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Twitter sees drop in revenue but surge of new users

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The global pandemic and U.S. protests are forcing a pullback by advertisers on Twitter, but it’s also led to an unprecedented surge of users. 

Average daily user growth spiked 34 per cent in the second quarter, the company said Thursday, the largest jump in users ever recorded by the company.

But the company took a huge tax hit to earnings, posting a net loss of $1.2 billion US, or $1.56 per share, in the April-June period, compared with a profit of $1.1 billion US, or $1.43 per share, a year earlier. 

Revenue fell by about one-fifth to $683 million US, far short of the $702 million Wall Street had expected, according to a survey of analysts by FactSet. 

Twitter’s advertising business was hit harder than its larger rivals Google and Facebook, and analysts had expected the bleeding to continue in the second quarter. The company said ad revenue made a “gradual, moderate recovery” relative to levels in March but many brands then slowed or paused their spending in late May to mid-June, following the surge of Black Lives Matter protests in the U.S. 

“We continue to see headwinds from lower global advertising demand due to COVID and civil unrest,” CEO Jack Dorsey said. 

Ad revenue fell 15 per cent in the last three weeks of June, which was better than the 27 per cent decline in the final three weeks of March, with advertiser demand returning as the protests subsided, chief financial officer Ned Segal said in the earnings call.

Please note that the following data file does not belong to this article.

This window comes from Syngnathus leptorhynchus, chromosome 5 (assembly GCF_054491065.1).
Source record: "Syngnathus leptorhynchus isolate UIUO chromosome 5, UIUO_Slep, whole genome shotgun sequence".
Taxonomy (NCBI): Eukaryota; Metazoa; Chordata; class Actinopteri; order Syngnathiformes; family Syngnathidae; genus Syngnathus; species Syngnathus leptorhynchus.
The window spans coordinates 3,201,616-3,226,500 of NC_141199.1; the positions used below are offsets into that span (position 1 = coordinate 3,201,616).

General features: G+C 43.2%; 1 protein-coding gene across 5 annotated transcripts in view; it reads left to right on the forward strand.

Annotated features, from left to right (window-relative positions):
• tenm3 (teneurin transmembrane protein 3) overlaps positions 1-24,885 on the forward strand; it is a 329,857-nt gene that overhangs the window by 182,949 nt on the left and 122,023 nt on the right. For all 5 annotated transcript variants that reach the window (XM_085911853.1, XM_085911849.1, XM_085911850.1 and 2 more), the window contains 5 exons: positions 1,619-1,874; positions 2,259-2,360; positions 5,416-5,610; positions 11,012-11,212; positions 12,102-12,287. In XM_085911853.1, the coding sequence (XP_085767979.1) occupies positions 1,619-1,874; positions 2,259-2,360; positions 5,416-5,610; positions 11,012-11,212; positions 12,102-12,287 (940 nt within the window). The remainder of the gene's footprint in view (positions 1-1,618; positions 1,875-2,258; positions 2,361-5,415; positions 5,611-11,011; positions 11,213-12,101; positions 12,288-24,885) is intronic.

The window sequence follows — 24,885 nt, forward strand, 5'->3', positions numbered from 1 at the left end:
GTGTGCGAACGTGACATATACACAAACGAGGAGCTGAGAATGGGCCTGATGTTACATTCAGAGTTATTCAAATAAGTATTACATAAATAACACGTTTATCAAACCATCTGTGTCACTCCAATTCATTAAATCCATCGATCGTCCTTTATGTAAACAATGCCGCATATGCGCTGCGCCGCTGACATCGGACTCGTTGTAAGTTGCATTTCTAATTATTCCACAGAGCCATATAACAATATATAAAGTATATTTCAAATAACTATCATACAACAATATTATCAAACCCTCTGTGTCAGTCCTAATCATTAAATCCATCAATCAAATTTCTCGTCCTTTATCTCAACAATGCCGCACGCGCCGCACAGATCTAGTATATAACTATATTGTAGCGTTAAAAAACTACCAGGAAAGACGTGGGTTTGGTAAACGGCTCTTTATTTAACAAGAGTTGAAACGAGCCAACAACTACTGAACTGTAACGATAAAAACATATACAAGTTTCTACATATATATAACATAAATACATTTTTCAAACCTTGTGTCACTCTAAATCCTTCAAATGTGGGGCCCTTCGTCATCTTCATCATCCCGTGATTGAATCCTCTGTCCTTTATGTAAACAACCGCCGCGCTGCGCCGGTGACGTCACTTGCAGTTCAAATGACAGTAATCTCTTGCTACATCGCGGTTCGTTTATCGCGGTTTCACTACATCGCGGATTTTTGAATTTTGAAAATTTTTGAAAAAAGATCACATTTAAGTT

Twitter also said it was exploring “subscriptions and other approaches to complement our advertising business,” though it was not expecting any revenue to result this year. Dorsey said on the call that the company would have a “really high bar for when we would ask consumers to pay for aspects of Twitter.”

New users have been flocking to the platform as they isolate, with the number of daily active users jumping to 186 million. 

“Twitter’s strength as a news and entertainment source has helped buoy engagement during the pandemic as housebound consumers use the platform for real-time news and information,” said eMarketer analyst Jasmine Enberg. But she does not expect this to continue as stay-at-home restrictions begin to lift and people start returning to more normal routines.

Dorsey feels ‘terrible’ about worldwide hack

In the earnings call, Dorsey also addressed an embarrassing hacking incident last week that compromised the accounts of high-profile users, saying he felt “terrible” about it.

That hack targeted 130 accounts, including world leaders, celebrities and tech moguls, and appeared designed to lure their Twitter followers into sending money to an anonymous Bitcoin account. The company revealed more details Wednesday, saying hackers accessed the direct message inboxes of 36 accounts, including an elected Dutch official. It didn’t identify the official, but Dutch anti-Islam lawmaker Geert Wilders said it was him.

“Last week was a really tough week for all of us at Twitter,” Dorsey said. “We feel terrible about the security incident that negatively affected the people we serve and their trust in us.” 

Twitter executives deflected questions on another challenge: a social media ad boycott running for at least the month of July, and therefore not counted in the second quarter. Facebook is the primary target of the boycott by hundreds of advertisers over its policies and actions on hate speech and misinformation.

The boycott’s effect on Twitter is less clear, with some advertisers pausing ads on all social media, though some analysts believe some ad dollars could be redirected away from Facebook to Twitter.

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